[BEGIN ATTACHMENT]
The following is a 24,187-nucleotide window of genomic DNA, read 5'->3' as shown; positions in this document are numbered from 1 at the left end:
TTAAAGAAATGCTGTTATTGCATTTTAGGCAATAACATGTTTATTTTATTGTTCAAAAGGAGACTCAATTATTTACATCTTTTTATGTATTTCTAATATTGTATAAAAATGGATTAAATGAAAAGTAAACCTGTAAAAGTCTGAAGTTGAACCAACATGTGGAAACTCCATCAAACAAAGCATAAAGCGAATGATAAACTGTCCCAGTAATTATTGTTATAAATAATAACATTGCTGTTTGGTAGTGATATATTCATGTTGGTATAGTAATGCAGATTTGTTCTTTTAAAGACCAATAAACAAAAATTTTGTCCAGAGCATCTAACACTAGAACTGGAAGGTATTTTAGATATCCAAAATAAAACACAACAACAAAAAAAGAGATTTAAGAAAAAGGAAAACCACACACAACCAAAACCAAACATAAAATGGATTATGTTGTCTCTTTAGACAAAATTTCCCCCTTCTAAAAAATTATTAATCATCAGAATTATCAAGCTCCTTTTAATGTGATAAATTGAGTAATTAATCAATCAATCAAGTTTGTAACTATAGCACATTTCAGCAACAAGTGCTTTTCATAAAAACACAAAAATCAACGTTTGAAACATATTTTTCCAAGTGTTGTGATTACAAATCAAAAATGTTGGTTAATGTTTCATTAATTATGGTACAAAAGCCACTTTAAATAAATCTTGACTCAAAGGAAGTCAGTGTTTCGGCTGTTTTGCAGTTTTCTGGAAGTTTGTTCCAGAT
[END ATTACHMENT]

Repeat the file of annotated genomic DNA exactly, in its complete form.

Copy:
The following is a 24,187-nucleotide window of genomic DNA, read 5'->3' as shown; positions in this document are numbered from 1 at the left end:
TTAAAGAAATGCTGTTATTGCATTTTAGGCAATAACATGTTTATTTTATTGTTCAAAAGGAGACTCAATTATTTACATCTTTTTATGTATTTCTAATATTGTATAAAAATGGATTAAATGAAAAGTAAACCTGTAAAAGTCTGAAGTTGAACCAACATGTGGAAACTCCATCAAACAAAGCATAAAGCGAATGATAAACTGTCCCAGTAATTATTGTTATAAATAATAACATTGCTGTTTGGTAGTGATATATTCATGTTGGTATAGTAATGCAGATTTGTTCTTTTAAAGACCAATAAACAAAAATTTTGTCCAGAGCATCTAACACTAGAACTGGAAGGTATTTTAGATATCCAAAATAAAACACAACAACAAAAAAAGAGATTTAAGAAAAAGGAAAACCACACACAACCAAAACCAAACATAAAATGGATTATGTTGTCTCTTTAGACAAAATTTCCCCCTTCTAAAAAATTATTAATCATCAGAATTATCAAGCTCCTTTTAATGTGATAAATTGAGTAATTAATCAATCAATCAAGTTTGTAACTATAGCACATTTCAGCAACAAGTGCTTTTCATAAAAACACAAAAATCAACGTTTGAAACATATTTTTCCAAGTGTTGTGATTACAAATCAAAAATGTTGGTTAATGTTTCATTAATTATGGTACAAAAGCCACTTTAAATAAATCTTGACTCAAAGGAAGTCAGTGTTTCGGCTGTTTTGCAGTTTTCTGGAAGTTTGTTCCAGAT